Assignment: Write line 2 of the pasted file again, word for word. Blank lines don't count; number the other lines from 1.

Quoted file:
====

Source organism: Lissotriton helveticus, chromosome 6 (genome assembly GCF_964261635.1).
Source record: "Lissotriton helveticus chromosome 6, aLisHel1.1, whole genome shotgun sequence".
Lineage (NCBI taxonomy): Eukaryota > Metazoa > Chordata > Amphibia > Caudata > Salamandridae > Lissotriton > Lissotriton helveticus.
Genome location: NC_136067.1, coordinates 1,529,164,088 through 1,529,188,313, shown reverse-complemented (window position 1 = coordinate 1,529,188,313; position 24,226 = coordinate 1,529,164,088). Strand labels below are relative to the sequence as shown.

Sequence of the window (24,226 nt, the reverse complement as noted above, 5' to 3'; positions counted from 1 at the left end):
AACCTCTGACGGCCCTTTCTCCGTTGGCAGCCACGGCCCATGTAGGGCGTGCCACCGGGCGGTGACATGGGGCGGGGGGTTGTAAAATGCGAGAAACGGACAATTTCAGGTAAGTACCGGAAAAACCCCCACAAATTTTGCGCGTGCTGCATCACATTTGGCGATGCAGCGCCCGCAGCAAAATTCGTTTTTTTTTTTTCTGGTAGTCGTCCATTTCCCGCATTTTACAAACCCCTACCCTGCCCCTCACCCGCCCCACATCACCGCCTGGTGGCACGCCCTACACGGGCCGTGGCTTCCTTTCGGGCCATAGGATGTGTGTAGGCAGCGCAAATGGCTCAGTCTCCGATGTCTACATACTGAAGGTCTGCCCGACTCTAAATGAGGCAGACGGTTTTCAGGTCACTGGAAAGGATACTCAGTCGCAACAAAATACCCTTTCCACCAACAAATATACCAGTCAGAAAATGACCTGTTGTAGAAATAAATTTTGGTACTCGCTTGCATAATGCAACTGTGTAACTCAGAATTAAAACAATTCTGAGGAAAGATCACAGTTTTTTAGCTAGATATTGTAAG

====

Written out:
Source record: "Lissotriton helveticus chromosome 6, aLisHel1.1, whole genome shotgun sequence".